Experienced psychologist and founder of SOFOS Associates Natalia Ramsden says that it’s time for a proactive approach to cognitive health.
I’m a psychologist by background. I did some clinical stuff very early on when I first graduated, and there I saw a lot of trauma and PTSD. Then when I worked in public service I saw a lot of people dealing with substance abuse and victims of domestic violence, so it was my job to then rehabilitate them back into the workforce. I’m always very drawn to the intimacy of an individual, which is probably why I ended up in this one-to-one role rather than a large public health policy role or something like that. I think that the unique complexity of what makes each individual them is quite a driver and an attraction for me.
SOFOS is a brain optimization practice, and I believe we were the first one in the UK. We work with individuals to improve brain health and enhance cognitive function, so we’re purists in that way – we just focus on the cognitive piece. There were a couple of things that came together at the moment SOFOS was born. Firstly, I had a career in consulting, working with senior executives, CEOs, and boards. We would look at intelligence, measure it, and factor it into our judgments around executive capability or their likelihood of success, but we didn’t do anything in terms of cognitive development. Alongside that, you had some really remarkable developments in the world as a whole. The tech world made some major leaps and bounds, and in the scientific community we started to really understand things around Alzheimer’s, dementia, and what prevention might look like, and we started to understand a little bit more about neuroplasticity and how the brain changes. With all of these things coming together, I wondered if we were to take a healthy, high performing population and apply some of these learnings, would we get an enhancement effect? This marked a crossroads from development being quite traditional and really needing a shake up, to applying the innovations coming out in the scientific community to the executive world, leading to a great deal of benefit for individuals and the companies they work for.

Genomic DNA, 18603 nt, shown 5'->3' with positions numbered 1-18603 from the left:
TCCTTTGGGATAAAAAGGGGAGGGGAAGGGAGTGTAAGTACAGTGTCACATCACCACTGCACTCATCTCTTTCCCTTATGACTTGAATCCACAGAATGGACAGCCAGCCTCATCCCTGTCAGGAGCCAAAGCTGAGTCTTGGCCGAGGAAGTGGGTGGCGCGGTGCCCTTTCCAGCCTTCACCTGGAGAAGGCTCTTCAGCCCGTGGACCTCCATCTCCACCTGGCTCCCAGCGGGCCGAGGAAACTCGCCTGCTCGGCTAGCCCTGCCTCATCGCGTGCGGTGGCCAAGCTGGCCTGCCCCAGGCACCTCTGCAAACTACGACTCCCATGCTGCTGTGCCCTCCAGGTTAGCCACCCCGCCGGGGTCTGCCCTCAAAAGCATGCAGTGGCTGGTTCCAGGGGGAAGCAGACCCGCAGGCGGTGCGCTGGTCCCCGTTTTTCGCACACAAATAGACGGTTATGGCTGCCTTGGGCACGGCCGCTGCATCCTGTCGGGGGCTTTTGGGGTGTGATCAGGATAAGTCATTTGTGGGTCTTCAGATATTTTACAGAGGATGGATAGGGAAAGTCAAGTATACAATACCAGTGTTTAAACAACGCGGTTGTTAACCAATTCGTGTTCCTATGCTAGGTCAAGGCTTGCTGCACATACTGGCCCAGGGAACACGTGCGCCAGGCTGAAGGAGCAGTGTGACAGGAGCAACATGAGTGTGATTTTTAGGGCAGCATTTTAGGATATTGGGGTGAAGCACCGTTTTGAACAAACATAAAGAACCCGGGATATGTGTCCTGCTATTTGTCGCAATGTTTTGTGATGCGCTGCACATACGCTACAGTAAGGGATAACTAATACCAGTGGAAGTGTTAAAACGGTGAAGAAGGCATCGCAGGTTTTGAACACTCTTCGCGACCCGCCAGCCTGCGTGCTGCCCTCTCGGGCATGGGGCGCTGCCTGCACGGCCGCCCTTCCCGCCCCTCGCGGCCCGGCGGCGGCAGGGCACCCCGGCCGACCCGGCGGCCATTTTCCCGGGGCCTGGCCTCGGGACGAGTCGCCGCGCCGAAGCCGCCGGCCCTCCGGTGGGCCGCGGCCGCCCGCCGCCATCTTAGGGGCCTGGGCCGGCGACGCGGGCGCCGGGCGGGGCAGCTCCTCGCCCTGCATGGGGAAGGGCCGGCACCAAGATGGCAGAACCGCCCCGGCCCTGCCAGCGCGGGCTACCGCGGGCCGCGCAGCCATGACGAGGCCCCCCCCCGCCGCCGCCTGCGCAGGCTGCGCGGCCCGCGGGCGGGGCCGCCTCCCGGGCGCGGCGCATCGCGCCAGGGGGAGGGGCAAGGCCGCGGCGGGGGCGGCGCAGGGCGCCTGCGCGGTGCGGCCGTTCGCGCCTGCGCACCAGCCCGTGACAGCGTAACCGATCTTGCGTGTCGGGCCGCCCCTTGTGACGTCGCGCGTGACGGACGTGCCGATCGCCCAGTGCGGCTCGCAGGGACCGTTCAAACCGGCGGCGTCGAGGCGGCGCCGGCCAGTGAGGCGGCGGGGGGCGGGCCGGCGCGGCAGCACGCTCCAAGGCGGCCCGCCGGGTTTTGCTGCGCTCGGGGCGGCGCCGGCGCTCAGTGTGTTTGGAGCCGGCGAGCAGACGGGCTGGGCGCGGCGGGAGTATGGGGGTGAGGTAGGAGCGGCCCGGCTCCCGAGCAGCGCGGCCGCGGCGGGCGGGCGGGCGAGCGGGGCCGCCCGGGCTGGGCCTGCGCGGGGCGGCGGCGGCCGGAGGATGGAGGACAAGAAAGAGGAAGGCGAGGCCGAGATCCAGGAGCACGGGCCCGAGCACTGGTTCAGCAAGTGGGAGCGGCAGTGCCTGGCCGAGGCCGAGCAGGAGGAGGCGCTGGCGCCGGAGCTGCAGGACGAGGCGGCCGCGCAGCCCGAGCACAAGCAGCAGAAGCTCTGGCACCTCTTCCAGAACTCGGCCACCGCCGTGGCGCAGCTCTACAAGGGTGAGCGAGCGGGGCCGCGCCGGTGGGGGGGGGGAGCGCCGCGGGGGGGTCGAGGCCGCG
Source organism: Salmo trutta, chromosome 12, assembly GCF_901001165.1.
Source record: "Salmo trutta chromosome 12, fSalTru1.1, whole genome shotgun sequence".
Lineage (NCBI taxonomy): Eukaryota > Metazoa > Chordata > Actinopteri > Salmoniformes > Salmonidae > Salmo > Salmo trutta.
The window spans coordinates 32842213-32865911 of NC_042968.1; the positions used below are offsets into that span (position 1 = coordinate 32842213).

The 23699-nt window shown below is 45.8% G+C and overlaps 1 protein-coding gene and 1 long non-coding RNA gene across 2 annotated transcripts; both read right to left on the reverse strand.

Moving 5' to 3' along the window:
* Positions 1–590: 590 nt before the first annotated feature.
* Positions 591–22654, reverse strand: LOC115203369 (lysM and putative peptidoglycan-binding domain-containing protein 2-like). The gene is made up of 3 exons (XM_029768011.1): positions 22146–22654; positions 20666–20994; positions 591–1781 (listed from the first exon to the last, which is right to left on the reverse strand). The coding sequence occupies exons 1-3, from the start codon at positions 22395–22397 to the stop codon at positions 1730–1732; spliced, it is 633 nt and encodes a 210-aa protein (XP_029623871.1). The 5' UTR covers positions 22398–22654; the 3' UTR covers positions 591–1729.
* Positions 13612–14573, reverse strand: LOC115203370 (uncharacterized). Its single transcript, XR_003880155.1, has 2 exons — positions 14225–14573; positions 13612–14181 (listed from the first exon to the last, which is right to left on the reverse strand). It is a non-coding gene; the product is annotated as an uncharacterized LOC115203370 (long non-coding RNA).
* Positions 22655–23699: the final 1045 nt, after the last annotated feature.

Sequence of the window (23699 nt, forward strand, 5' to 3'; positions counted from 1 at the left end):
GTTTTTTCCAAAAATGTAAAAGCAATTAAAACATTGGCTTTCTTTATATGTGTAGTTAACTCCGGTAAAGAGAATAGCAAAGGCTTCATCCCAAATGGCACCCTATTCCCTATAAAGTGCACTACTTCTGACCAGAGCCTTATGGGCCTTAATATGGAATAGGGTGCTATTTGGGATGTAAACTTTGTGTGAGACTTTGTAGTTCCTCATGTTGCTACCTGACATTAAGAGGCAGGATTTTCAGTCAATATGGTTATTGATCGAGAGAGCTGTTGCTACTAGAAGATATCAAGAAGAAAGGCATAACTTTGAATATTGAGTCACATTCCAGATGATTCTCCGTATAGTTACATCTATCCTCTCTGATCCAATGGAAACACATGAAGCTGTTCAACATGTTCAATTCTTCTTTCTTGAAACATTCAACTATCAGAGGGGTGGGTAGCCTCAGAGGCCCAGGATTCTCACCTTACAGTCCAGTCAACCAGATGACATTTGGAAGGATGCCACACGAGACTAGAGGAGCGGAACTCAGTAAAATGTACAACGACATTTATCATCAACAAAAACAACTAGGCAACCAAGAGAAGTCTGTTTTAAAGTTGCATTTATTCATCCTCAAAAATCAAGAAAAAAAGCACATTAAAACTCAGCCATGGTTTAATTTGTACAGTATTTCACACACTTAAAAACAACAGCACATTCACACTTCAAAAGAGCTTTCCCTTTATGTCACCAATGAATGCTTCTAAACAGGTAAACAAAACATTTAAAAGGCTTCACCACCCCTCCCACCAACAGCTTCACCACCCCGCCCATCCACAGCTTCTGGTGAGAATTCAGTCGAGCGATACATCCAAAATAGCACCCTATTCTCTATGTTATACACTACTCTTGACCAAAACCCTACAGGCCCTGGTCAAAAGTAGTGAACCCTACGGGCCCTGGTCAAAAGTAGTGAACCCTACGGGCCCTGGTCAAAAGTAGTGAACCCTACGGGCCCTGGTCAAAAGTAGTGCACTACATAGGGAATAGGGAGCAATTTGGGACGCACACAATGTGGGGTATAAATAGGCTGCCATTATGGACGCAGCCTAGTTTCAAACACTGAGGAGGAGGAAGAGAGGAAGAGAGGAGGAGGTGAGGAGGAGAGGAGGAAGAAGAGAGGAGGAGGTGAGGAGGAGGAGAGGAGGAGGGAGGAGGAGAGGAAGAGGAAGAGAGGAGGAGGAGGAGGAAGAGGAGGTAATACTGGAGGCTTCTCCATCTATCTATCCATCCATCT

We’ve got a pretty stressed out workforce. I think that’s clear across any level of an organisation in any industry that you’re in, and I think that there is a huge cognitive demand on us. We live dynamic, complex, multifaceted lives where we work and have families and have interests, so I think the increased cognitive load is something that is very real. Before Covid, I think our clients were looking for a way to boost their brains, to get an edge, and to be better. Whilst that’s still true post-Covid, I think some of the drivers have changed. People are more interested in sustaining their performance in the long-term, and they’re thinking about their wellbeing, happiness, and performance all together as one rather than separating things like work, nutrition, and fitness.
In terms of interventions to improve cognitive health, it’s very broad. You have everything from simple, straightforward stuff such as what you eat, your sleep quality, how much you exercise, and managing stress levels, all the way through to some of the most cutting-edge innovations including neurofeedback, brainwave training applications, hyperbaric oxygen therapy, nootropics, and different supplements that have been found to have an effect on cognitive performance. There’s so much coming out, and it’s coming at pace. It’s been remarkable to see that research really speed up.
I did an MBA not that long ago, and I don’t recall there being any content addressing the cognitive side of things, and I’d like to see higher education give students the resources to improve the way their hardware functions. We send people off to MBA programmes and we teach them how to put together balance sheets, write up their profit and loss statements, and put together marketing strategies, but actually all of that is resting on their cognitive functions. So why aren’t we talking to these individuals about what they can do to enhance their cognitive function? Why aren’t we talking to them about managing stress levels and what high cortisol as a result of stress does to their brains? It impacts memory, it impacts the ability to make decisions, and it impacts the ability to think strategically, and these are abilities that we all need. Teaching people how to do, say, an accounting course doesn’t have the same value if they’re not cognitively able. I’d like to see everyone, and certainly people in the education system have that information provided to them. You aren’t stuck with what you’ve got – everyone should know that there are lots of things they can do to enhance their ability and intelligence.